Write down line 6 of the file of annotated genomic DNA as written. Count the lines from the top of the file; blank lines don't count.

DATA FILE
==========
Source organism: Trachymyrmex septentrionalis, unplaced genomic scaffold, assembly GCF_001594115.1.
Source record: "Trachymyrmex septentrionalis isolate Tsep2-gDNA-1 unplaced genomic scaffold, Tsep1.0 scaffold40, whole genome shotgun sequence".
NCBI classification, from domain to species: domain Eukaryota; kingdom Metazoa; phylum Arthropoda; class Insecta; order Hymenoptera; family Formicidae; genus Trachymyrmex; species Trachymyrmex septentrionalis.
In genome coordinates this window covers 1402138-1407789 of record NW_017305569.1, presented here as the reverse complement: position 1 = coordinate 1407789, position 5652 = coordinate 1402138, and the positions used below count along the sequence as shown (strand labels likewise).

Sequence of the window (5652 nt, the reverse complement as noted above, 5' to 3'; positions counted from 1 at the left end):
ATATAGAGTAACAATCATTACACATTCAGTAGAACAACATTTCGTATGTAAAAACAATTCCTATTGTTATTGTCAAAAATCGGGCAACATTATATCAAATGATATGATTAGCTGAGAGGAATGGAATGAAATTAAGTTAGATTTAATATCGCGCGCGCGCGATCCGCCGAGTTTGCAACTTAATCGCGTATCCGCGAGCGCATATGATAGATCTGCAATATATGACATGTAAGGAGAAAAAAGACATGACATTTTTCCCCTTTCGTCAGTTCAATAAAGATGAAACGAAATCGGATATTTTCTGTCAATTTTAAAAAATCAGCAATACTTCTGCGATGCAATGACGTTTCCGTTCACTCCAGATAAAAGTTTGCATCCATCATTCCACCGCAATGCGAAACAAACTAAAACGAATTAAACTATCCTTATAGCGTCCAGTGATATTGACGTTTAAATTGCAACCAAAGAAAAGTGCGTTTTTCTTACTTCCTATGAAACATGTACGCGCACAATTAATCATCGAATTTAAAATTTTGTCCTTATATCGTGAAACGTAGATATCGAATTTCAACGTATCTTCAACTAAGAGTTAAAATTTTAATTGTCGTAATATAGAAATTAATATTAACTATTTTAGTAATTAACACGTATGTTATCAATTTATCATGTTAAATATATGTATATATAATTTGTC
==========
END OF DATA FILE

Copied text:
ATATAGAGTAACAATCATTACACATTCAGTAGAACAACATTTCGTATGTAAAAACAATTCCTATTGTTATTGTCAAAAATCGGGCAACATTATATCAAATGATATGATTAGCTGAGAGGAATGGAATGAAATTAAGTTAGATTTAATATCGCGCGCGCGCGATCCGCCGAGTTTGCAACTTAATCGCGTATCCGCGAGCGCATATGATAGATCTGCAATATATGACATGTAAGGAGAAAAAAGACATGACATTTTTCCCCTTTCGTCAGTTCAATAAAGATGAAACGAAATCGGATATTTTCTGTCAATTTTAAAAAATCAGCAATACTTCTGCGATGCAATGACGTTTCCGTTCACTCCAGATAAAAGTTTGCATCCATCATTCCACCGCAATGCGAAACAAACTAAAACGAATTAAACTATCCTTATAGCGTCCAGTGATATTGACGTTTAAATTGCAACCAAAGAAAAGTGCGTTTTTCTTACTTCCTATGAAACATGTACGCGCACAATTAATCATCGAATTTAAAATTTTGTCCTTATATCGTGAAACGTAGATATCGAATTTCAACGTATCTTCAACTAAGAGTTAAAATTTTAATTGTCGTAATATAGAAATTAATATTAACTATTTTAGTAATTAACACGTATGTTATCAATTTATCATGTTAAATATATGTATATATAATTTGTC